Republicans still winning at fundraising

Published
Updated


Democrats running for Florida governor may be thankful for Donald Trump energizing their party activists and turning off swing voters, but their Republican gubernatorial rivals are still crushing them in fundraising. Money is crucial in a state where it costs more than $1 million a week to regularly air TV ads statewide.

Here’s the latest rundown for November:

Republicans

Adam Putnam continued to blow away the field with another strong fundraising month. The Republican frontrunner brought in about $683,000 more in monetary contributions than he spent between his campaign and political committee. The agriculture commissioner will have a substantial war chest — $15 million and counting — that will be tough for anyone to compete with come fall 2018.

Jack Latvala surged out of the gate with strong fundraising numbers during his first month on the campaign trail. But recent weeks have not been so kind to the Florida senator, as sexual harassment allegations have caused donations to dry up. Latvala’s campaign and committee spent about $237,000 more than they received in November monetary contributions. With a burn rate like that — and the weight of Tallahassee on Latvala’s shoulders — it’s fair to wonder how much longer Latvala will last in the race.

Richard Corcoran, the speaker of the Florida House who has yet to declare his candidacy, quietly raised a net $647,000 for his political committee, Watchdog PAC — which is sitting on about $4.7 million.

Ron DeSantis, the congressman who is widely expected to take a run at governor — but has yet to officially announce — raised almost $349,000 for his political committee, which has a little over $2 million cash on hand.

Democrats

Gwen Graham raised about $130,000 more than she spent between her campaign and political committee, leaving her with $2.78 million cash on hand. Even if Graham couldn’t compete with deeper-pocketed rivals in November, her campaign touted Graham’s large number of donors in a release.

Andrew Gillum had his worst fundraising month yet, raising $51,000 less than he spent between his campaign and a related committee. The Tallahassee mayor has around $483,000 cash on hand. Like Graham, Gillum has claimed the broad support of his 11,000 donors would lead him to victory. But as PolitiFact noted when he made a similar claim in June, Gillum has been known to confuse donors with donations— and double count in the process.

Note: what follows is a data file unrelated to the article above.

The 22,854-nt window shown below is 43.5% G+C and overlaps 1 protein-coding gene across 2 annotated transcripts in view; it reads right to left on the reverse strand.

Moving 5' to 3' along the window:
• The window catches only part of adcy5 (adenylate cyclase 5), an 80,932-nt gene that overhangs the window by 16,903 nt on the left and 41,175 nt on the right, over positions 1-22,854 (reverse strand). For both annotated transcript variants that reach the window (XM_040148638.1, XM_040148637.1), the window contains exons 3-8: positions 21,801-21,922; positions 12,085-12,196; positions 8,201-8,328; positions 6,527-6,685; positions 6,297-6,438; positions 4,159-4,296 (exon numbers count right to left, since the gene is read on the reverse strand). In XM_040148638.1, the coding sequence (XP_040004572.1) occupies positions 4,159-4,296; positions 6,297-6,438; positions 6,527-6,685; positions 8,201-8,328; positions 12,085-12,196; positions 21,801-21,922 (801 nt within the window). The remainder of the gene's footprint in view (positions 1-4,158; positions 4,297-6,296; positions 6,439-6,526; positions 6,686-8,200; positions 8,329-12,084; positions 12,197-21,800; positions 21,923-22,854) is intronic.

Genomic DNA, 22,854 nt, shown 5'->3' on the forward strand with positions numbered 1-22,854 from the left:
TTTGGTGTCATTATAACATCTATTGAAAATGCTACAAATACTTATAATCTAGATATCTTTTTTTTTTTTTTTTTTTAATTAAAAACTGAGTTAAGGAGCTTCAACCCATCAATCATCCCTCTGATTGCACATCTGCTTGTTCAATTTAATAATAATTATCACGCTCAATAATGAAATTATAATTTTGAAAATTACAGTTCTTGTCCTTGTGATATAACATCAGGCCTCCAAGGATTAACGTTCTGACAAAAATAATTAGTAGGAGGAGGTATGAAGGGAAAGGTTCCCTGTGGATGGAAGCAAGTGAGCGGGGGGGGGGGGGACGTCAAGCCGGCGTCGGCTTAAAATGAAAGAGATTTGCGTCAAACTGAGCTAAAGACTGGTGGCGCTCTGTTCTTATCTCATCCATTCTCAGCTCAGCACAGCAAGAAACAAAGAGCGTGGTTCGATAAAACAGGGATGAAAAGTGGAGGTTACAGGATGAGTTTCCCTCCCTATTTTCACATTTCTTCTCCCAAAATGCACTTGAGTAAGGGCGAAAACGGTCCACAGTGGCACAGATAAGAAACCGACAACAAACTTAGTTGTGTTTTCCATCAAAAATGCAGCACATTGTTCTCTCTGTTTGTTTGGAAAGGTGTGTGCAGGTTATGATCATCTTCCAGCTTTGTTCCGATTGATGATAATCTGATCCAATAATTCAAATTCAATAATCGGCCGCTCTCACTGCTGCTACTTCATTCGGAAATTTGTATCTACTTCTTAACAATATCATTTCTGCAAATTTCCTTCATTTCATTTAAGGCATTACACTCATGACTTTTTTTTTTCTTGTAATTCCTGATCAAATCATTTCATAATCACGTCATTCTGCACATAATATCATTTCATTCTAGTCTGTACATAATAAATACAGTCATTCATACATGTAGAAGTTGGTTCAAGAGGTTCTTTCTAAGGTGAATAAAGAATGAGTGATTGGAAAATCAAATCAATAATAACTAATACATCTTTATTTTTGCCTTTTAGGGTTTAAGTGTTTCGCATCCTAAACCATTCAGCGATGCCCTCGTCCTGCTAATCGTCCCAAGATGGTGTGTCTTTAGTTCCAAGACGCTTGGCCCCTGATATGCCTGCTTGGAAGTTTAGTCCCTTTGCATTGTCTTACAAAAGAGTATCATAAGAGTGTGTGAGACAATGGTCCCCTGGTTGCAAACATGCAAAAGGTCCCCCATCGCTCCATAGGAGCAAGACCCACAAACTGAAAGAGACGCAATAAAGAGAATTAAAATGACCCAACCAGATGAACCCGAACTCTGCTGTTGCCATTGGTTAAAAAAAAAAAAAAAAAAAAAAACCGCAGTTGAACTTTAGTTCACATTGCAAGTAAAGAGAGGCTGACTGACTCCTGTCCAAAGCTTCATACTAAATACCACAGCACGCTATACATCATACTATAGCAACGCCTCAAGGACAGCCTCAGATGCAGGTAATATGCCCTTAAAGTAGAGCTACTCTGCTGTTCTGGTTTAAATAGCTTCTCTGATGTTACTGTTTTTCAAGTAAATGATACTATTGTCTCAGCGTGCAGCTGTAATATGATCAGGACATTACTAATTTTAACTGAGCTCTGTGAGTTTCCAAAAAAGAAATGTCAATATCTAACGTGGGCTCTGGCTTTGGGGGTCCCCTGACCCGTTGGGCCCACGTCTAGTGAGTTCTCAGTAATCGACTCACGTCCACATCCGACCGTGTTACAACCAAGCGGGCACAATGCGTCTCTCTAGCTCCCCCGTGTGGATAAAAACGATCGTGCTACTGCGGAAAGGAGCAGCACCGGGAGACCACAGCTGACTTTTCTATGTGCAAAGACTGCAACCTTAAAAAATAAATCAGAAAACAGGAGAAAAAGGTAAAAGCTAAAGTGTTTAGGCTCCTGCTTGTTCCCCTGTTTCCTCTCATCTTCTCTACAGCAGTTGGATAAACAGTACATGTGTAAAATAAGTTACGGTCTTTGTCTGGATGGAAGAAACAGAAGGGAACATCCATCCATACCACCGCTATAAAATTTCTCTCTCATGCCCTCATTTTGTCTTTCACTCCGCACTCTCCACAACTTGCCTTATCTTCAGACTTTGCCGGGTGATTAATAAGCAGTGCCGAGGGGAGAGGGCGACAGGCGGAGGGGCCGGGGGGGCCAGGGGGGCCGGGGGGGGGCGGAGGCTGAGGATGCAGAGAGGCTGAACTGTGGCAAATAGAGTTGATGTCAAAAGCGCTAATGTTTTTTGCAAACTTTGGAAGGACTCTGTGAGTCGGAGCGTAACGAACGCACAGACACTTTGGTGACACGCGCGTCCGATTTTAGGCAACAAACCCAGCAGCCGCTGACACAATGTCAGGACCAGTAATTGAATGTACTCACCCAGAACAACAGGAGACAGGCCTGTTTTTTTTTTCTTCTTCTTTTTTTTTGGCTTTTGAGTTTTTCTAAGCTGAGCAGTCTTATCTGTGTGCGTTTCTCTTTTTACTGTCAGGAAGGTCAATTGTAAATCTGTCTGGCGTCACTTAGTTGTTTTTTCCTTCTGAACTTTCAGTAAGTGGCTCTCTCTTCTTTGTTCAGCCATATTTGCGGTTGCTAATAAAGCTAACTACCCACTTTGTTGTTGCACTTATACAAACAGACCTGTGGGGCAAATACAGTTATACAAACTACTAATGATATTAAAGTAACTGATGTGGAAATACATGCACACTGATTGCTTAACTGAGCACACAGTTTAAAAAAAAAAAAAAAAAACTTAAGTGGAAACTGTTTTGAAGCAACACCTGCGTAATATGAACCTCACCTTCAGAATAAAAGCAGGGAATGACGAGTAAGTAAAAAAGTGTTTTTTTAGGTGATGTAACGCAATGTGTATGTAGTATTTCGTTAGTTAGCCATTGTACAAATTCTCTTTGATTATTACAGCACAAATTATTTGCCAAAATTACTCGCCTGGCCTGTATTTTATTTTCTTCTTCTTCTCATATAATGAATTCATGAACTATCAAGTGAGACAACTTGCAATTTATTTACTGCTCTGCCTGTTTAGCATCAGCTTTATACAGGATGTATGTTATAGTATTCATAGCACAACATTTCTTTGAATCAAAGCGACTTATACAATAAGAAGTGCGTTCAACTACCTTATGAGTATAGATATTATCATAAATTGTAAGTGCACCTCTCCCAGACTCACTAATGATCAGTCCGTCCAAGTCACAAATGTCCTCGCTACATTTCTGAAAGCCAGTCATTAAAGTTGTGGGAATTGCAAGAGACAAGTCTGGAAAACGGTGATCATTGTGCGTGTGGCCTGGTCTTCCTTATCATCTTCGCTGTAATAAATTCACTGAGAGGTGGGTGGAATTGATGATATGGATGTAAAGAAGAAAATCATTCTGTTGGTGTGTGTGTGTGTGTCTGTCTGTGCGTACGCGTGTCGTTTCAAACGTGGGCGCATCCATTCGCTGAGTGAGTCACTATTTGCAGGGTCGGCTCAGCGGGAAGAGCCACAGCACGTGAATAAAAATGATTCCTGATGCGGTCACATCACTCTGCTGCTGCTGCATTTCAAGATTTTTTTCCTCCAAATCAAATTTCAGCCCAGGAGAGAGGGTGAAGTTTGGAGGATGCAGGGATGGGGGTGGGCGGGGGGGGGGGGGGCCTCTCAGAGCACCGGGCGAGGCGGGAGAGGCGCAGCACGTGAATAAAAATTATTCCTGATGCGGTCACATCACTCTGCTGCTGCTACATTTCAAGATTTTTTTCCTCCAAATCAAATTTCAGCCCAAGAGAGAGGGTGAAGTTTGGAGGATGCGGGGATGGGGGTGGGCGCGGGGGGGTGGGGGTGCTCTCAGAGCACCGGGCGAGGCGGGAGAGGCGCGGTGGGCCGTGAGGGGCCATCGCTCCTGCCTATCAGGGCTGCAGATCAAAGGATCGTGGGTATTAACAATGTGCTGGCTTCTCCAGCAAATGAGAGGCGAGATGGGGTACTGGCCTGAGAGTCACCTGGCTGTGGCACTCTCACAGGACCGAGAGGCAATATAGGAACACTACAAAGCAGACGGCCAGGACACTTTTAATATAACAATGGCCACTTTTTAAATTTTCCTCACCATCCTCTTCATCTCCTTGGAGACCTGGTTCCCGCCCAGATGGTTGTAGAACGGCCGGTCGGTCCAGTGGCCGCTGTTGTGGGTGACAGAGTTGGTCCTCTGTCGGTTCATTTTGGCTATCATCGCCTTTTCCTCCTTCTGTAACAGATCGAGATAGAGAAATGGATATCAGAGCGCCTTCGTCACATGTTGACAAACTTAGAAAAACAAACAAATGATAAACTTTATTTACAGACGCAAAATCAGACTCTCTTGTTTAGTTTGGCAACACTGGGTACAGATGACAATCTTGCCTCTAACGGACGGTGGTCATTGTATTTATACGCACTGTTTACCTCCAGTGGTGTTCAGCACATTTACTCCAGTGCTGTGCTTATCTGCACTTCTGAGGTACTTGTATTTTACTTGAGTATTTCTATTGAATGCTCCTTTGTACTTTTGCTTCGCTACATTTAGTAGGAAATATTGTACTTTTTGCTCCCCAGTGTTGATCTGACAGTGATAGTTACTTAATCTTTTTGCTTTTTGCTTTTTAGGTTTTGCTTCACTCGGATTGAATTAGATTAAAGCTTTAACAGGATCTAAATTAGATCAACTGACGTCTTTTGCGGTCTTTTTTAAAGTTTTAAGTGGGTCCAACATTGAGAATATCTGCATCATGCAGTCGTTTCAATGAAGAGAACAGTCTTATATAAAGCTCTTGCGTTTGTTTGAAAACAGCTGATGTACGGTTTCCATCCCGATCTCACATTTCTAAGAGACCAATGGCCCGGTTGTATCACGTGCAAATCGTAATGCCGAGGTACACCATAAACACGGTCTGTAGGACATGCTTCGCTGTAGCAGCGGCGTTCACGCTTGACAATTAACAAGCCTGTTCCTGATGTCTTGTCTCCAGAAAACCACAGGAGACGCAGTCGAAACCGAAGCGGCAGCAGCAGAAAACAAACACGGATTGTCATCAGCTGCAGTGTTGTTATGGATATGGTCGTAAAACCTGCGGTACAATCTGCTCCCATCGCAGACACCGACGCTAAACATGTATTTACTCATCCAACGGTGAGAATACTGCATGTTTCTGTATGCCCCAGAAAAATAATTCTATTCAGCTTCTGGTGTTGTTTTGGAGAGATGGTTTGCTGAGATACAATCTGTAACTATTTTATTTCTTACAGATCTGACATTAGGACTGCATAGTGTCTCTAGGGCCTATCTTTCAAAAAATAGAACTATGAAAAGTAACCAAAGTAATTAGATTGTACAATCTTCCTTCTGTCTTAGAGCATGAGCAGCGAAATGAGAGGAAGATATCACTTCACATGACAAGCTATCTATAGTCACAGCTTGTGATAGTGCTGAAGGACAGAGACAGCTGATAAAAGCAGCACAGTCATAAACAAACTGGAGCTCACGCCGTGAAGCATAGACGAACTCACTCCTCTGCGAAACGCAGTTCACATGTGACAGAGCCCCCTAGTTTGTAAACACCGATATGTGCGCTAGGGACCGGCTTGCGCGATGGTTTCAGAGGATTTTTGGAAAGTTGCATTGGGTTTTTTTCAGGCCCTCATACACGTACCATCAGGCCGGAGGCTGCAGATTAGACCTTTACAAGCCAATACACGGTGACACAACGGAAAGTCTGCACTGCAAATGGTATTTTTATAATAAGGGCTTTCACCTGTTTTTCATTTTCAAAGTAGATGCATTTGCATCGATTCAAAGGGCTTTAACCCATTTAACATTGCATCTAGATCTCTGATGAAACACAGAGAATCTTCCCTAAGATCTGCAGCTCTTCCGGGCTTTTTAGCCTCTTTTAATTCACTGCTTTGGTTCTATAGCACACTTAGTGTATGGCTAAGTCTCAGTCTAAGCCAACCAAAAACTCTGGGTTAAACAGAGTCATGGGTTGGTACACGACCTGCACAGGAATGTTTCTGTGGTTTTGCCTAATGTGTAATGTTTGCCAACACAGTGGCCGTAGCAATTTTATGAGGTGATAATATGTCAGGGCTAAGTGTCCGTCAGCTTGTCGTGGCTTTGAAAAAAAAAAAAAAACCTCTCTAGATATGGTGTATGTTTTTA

Philip Levine was the big Democratic winner in November, kicking off his official campaign fundraising with a solid $440,000 in net campaign contributions. Add that to the $5 million cash on hand from his campaign committee, and the wealthy Levine might be able to give a Republican a run for his money in 2018.

Chris King’s fundraising numbers were down from October, with the Orlando entrepreneur pulling in less than he spent between his campaign and political committee. Still, King is sitting on about $1.6 million cash on hand.

Secret side job

Florida House Speaker Richard Corcoran is usually a pretty outspoken guy, but he had little to say about revelations that his communications director, Fred Piccolo, was secretly working for a controversial company that assists and is funded by lobbying firms.

The Associated Press reported that Piccolo, 39, worked for Peter Schorsch, who runs a website about Florida politics and publishes a magazine celebrating Tallahassee lobbyists. "In addition to his publishing efforts, Peter is a political consultant to several of the state’s largest governmental affairs and public relations firms," his website says, though Schorsch declined to reveal the firms.

The AP story prompted Schorsch to attack Republican consultant and onetime Schorsch friend Brian Hughes, saying Hughes "snitched" on him and Piccolo. Piccolo earns $110,000 working for the Florida House, and Schorsch wrote on his site that he paid Hughes a few hundred dollars a month "so that he and his wife could pay for an adoption."

Schorsch is a controversial political player often accused of running a pay-for-positive-coverage operation. For years, he has refused to pay at least $67,000 in outstanding fines to the Florida Elections Commission and once pleaded no contest to charges of grand theft and scheming to defraud.

His dispute with Hughes is intertwined with the allegations of sexual harassment against state Sen. Jack Latvala by Hughes’ wife.

Schorsch has been paid for years by Latvala as well as by ardent Latvala critic Corcoran. (The speaker this year dramatically increased his advertising payments to Schorsch, sending him $20,000 shortly before Schorsch named him "biggest winner" of the legislative session and gushed about his leadership.)

Corcoran declined to comment on Piccolo’s secret moonlighting for a special interests cheerleader or say whether he would be disciplined. Instead, the speaker forwarded a statement from the Florida House’s deputy chief of staff for administration, Celeste Lewis:

"An employee with no previous experience working for the Legislature failed to comply with long-standing House policy to obtain written authorization for outside employment. This has been addressed and corrected with the employee. Going forward, the employee will not be engaging in outside employment."

Get the Buzz daily

Stay on top of the latest news in Florida politics by signing up for the Daily Buzz newsletter. Our first-rate political reporters send out the top five stories every Monday-Friday at 3 p.m. Sign up at www.tampabay.com/enews.

Advertisement